to embrace his "dark side" if you will, which makes him exponentially more
powerful but is far from consequence in doing so. And, although another timeline
discrepancy exists in this case between the halfway point of BG2 and the finale of Return
of the Jedi (RotJ) it cannot be overlooked that the main male and female
characters are revealed to be brother and sister. The betraying character, realizing the
implications of his treachery, tries to help out of contrition (Lando helps Leia and Co.
escape Cloud City / Saemon helps BGMC and Co. escape Spellhold). It should be noted at
this point that the events in BG2 overlap into RotJ. Regardless, notice how the overall
theme of TESB and the first half of BG2 share striking similarity: the heroes face their
most difficult challenges and do not emerge unscathed, and a final confrontation is
|"Build you a special magic item I will. Improve your sword I can."|
Return of the Jedi / Baldur's Gate 2
In the beginning of RotJ, the heroes go in disguise to free Han Solo
from the clutches of Jabba the Hutt and his bounty hunter ilk. In the second half of BG2,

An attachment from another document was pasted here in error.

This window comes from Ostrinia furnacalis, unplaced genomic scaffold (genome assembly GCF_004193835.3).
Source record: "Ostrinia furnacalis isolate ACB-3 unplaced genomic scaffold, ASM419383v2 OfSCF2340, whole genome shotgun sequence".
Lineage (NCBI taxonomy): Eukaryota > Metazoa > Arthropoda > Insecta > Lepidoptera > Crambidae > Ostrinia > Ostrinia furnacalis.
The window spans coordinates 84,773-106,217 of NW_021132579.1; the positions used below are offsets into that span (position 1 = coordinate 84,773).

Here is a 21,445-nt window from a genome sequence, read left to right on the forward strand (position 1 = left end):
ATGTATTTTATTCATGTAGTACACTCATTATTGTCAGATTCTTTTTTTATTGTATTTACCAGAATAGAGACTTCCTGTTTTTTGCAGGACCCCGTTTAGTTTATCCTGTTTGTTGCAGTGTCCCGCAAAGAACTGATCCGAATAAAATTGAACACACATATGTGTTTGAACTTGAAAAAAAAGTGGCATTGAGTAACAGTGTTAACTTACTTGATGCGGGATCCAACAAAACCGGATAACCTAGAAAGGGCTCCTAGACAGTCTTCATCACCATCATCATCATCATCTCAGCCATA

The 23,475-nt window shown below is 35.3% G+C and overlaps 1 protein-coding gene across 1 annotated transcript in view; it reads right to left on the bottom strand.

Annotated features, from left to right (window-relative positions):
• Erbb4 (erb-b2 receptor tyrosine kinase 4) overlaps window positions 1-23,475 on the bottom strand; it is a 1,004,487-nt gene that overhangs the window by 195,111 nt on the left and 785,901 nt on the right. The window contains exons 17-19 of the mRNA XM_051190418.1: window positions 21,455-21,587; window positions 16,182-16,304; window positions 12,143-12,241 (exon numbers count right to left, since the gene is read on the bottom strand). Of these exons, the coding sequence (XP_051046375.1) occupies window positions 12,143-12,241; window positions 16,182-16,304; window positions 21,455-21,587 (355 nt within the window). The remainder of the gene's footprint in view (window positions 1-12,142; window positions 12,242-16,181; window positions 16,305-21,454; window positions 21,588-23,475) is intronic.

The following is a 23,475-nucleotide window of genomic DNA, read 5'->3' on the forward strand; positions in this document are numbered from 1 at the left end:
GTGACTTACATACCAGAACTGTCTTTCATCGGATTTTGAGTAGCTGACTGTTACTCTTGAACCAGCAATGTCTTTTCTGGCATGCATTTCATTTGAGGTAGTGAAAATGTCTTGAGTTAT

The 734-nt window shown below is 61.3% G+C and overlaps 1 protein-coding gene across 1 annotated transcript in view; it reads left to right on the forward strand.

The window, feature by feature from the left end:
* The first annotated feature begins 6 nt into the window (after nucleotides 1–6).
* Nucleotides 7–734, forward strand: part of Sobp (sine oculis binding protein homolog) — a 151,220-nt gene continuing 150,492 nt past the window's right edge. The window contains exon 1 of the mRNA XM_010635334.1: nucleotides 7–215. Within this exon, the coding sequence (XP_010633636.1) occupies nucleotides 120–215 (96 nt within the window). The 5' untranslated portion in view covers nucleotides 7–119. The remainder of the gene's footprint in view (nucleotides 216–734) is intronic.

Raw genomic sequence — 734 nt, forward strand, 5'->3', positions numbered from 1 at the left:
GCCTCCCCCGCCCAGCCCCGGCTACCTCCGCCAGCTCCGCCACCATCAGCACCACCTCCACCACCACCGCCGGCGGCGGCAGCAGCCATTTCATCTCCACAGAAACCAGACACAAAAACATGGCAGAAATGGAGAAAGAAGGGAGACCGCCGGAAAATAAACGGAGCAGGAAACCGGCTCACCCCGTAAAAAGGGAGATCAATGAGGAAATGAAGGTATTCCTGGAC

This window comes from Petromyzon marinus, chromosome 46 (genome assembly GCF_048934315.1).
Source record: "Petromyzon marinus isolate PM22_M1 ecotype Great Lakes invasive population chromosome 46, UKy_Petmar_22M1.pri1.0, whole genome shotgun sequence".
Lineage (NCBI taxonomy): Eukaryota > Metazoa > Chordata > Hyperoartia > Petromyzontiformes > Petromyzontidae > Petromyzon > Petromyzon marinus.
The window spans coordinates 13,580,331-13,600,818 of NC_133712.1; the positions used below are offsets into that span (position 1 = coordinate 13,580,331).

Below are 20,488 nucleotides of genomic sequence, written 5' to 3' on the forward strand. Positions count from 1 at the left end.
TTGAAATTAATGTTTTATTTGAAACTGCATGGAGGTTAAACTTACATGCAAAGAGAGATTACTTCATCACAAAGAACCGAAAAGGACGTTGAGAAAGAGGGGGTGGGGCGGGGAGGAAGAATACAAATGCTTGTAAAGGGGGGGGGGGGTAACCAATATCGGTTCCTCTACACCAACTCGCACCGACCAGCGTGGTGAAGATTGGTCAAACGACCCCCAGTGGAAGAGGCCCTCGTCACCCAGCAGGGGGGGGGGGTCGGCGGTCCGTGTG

the heroes go in disguise to free Adalon the silver dragon's eggs from the clutches
of Ust Natha's Matron Mother and her Drow ilk. After some dangerous trials (Leia as a
bounty hunter, Luke and the Rancor beast / the Kuo Toa/Beholder/Illithid dungeons,
Jarlaxle the lich), the heroes are brought to a confrontation with a large scary monster
(Sarlacc / a summoned demon). All hell breaks loose thanks to a supposedly non-threatening
supporting character's assistance with an important item (Soulafein and the fake
dragon eggs / R2D2 and Luke's light saber both of whom were masquerading as
unwilling allies of the enemy) at a critical point, which results in the doom and downfall
of the entire collection of antagonists (Jabba and his skiff / the Matron Mother and Ust
Natha), and the heroes escape.
After some fiddling around, the heroes decide an assault is needed on
the major antagonist's base (Death Star II / Suldanesslar) to defeat him once and for
all. A venerable military leader is introduced to the story to fill in the heroes of the
present circumstances (General Nadine / Elven Commander Elhan) as a more powerful but